The old tales tell of a woman who lived high on the mountain. A frail looking creature, skin as blue as the ice and hair, white as the snow-covered mountain top. The tales could not agree whether she was a witch, a faerie or something else entirely. One thing they did agree on was that he visited her.

It was in late October, at the waning of autumn; the time of year when the world grew grey and cold. Darkness had just began to fall when she heard a faint knocking at her door. A visitor was a rarity and never anyone but her sister. This was different: Brighde never came earlier than November.

She opened it with some curiosity.

Outside stood a young boy. He was shivering in the frosty air despite his thick coat. She regarded him with a raised eyebrow. He stamped his feet and folded his arms across his body, tucking his exposed hands into his armpits.

At first, she wondered if he was lost but then he spoke.

‘M-M-Mother W-W-Winter?’ he enquired through chattering teeth. When she nodded, he continued: ‘I’ve come to look after you until spring.’

She eyed him up and down. A waif of a thing, small and pale. She began to laugh. A deep cackle that sounded like cliff faces crumbling into the raging surf.

‘You?’ She asked after a time. Her hand wiping at an icy tear. ‘Do you know who I am, boy?

‘Aye, ma’am. You’re the Cailleach. The Winter.’

‘I’m so much more than that, child.’

She shifted her weight onto her knurled willow staff and held out her hands to the boy, palms facing up. He leaned in to look.

‘You see that, child? The calluses? The scars? I made this land with these hands. I shaped the mountains and the lakes and everything in between.’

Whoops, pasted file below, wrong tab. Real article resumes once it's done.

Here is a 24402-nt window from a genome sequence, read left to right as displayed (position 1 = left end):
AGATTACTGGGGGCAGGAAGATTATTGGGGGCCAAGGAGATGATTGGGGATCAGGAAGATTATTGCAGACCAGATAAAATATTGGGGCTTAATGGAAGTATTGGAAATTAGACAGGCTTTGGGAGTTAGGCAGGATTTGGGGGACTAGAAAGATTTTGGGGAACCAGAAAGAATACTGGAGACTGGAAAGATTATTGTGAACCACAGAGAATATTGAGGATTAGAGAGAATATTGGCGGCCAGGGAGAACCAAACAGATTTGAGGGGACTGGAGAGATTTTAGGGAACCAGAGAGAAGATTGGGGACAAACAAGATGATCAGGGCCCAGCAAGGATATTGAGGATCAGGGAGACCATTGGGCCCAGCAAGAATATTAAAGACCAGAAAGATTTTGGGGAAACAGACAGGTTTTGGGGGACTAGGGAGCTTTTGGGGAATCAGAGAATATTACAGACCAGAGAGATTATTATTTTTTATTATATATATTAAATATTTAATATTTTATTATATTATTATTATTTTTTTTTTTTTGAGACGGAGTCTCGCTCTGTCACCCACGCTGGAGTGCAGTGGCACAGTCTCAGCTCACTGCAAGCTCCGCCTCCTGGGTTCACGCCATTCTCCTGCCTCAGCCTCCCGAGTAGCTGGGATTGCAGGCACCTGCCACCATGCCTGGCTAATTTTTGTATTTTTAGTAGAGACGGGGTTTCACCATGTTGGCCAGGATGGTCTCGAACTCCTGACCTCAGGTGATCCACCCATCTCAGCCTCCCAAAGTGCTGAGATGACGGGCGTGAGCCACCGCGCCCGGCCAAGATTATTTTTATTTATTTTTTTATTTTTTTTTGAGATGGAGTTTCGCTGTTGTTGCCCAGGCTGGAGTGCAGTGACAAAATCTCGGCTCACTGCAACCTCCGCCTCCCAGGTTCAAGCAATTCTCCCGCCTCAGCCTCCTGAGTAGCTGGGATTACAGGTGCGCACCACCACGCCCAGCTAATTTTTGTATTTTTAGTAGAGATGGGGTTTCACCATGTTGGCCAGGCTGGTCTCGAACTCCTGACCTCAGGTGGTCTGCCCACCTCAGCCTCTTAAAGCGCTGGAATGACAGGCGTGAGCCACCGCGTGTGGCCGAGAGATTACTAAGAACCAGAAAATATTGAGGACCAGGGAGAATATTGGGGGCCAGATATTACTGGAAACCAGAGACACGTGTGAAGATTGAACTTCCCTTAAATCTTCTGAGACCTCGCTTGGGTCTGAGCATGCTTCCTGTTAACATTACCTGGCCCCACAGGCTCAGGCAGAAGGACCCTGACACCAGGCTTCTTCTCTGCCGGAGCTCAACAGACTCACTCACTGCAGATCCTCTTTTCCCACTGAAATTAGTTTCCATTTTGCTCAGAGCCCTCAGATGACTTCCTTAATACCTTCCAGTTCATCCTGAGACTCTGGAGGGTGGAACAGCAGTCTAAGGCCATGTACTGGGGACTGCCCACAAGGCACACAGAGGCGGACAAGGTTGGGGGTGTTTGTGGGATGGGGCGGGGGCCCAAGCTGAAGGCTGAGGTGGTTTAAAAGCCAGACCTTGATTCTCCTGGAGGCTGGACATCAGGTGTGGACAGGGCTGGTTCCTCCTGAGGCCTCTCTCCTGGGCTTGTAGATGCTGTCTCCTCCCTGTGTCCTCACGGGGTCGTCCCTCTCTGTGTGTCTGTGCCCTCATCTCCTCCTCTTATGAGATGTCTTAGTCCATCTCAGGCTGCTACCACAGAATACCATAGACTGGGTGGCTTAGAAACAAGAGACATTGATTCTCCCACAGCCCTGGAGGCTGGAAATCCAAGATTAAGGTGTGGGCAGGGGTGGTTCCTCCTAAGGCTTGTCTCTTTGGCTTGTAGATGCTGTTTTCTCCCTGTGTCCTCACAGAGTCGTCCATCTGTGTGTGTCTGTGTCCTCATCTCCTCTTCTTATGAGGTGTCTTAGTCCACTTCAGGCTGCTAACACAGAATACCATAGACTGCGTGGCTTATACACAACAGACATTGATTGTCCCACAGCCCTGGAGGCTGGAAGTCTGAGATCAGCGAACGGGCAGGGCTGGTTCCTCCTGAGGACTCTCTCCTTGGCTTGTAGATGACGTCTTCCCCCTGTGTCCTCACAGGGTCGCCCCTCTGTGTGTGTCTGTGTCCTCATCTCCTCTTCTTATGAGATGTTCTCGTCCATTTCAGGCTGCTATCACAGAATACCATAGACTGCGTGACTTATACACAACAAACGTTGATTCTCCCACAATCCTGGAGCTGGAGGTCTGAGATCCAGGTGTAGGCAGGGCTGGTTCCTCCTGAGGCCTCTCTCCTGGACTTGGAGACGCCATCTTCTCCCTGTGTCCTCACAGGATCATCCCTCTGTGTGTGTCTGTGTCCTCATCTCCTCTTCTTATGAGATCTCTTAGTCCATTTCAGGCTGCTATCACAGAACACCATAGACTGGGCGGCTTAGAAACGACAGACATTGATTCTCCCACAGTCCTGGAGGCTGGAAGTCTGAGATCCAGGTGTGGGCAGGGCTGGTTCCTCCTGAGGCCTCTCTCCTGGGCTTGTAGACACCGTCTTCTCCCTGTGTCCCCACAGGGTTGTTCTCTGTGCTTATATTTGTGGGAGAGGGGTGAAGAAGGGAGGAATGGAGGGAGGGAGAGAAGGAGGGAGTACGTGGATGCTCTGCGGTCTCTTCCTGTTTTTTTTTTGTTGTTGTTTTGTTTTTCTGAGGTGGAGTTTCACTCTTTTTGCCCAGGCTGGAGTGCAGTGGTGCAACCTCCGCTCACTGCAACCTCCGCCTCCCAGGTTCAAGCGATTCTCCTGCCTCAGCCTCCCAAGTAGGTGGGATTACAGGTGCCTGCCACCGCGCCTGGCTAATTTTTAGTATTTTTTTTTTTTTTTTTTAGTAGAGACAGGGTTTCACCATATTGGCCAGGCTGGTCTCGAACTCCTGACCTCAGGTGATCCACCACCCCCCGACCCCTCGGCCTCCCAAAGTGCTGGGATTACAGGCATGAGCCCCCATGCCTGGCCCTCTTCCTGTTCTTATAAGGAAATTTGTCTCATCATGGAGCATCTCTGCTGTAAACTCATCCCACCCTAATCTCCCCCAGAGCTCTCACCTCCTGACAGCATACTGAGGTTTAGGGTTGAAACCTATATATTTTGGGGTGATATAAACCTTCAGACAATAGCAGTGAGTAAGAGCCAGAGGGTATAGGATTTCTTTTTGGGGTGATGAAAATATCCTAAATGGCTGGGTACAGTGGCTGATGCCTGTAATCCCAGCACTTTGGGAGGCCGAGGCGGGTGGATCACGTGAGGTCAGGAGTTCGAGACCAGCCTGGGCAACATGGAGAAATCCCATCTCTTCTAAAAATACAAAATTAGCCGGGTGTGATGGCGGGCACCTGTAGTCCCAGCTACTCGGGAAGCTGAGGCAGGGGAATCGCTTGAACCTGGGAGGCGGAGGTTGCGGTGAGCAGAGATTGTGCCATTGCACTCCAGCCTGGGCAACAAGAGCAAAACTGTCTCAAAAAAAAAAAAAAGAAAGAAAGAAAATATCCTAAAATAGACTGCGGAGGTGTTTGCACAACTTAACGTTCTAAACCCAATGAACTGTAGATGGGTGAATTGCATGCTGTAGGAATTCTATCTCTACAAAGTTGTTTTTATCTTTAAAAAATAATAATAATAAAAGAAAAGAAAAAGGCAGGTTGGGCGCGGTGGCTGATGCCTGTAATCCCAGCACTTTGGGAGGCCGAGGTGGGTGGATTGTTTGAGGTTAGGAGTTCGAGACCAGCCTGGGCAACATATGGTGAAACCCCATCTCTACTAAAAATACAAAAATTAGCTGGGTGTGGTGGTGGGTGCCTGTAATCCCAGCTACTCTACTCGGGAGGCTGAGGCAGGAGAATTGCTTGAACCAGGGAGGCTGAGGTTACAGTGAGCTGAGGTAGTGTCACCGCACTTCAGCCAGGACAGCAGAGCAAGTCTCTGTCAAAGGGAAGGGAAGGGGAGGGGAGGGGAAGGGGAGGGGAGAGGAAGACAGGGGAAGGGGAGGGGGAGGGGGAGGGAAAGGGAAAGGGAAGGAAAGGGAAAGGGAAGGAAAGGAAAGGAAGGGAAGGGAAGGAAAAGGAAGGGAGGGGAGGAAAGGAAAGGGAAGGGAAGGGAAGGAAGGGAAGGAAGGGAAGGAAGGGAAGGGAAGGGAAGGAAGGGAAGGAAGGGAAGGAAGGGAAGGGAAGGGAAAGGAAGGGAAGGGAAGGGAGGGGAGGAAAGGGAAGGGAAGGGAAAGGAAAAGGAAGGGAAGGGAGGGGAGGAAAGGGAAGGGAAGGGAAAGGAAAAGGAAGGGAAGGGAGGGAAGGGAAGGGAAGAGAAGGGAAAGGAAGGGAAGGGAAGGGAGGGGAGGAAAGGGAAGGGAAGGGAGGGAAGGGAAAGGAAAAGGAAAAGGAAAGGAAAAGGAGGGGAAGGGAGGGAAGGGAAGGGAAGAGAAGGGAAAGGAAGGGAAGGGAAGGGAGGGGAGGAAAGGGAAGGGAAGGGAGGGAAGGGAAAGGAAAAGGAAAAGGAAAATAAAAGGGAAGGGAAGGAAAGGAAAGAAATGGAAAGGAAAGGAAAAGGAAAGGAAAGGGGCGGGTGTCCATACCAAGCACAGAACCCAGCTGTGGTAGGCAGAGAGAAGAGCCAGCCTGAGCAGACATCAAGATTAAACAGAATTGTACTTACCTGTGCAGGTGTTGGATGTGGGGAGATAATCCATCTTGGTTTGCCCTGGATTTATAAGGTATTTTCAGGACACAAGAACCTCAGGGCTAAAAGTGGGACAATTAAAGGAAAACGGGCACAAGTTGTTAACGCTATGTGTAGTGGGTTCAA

Her hands withdrew. Fingers curling around the staff once again.

The boy jumped as she slammed it hard into the ground. His eyes wide.

Beneath him, the ground shook. Fissures radiated out from point where the willow touched the earth. Small fractures widening to deep crevasses.

The mountain split in two.

‘I control the skies and the squalls. I’ve wrecked ships and drowned sailors.’

Dark clouds gathered. From over the horizon came the crash and roll of thunder. Flashes of light cut through the darkness.

‘I am the chill in the air. The driving snow…’

And with the word, the first flakes glided from the sky to rest on the frozen earth.

The boy grinned and reached a cold hand beneath his coat, taking something from within. He offered it to her, wrapped tightly in his small fingers.

The Cailleach smiled at the proffered bundle of knotted cornstalks. An offering in her own likeness.

‘Och! You do so much, Mother Winter,’ the boy said. ‘Maybe it’s time you rested. I’ll gather your firewood this year.’

Her icy heart warmed a little.

C is for Cailleach Bheur

The Cailleach, also known as Cailleach Bheur, is a divine hag and creatrix in both the Irish and Scottish Pantheons. The Cailleach is the personification of winter and is credited with the creation of mountains and other natural landmarks. In partnership with the goddess Brìghde, the Cailleach is seen as a seasonal deity or spirit, ruling the winter months between Samhainn (1 November or first day of winter) and Bealltainn (1 May or first day of summer), while Brìghde rules the summer months.

15 thoughts on “Winter

  1. I KNEW I’d like your topic for the challenge! Lovely story with even more meaning since I just discovered I have an Irish heritage. How do you pronounce Cailleach Bheur?

    1. Thank you. Cailleach is pronounced ‘Cale-ak’ (with a harsh ‘K’ as in lock) and Bhuer is pronounced as it’s spelled but with the ‘Bh’ replaced with a ‘f’ sound.

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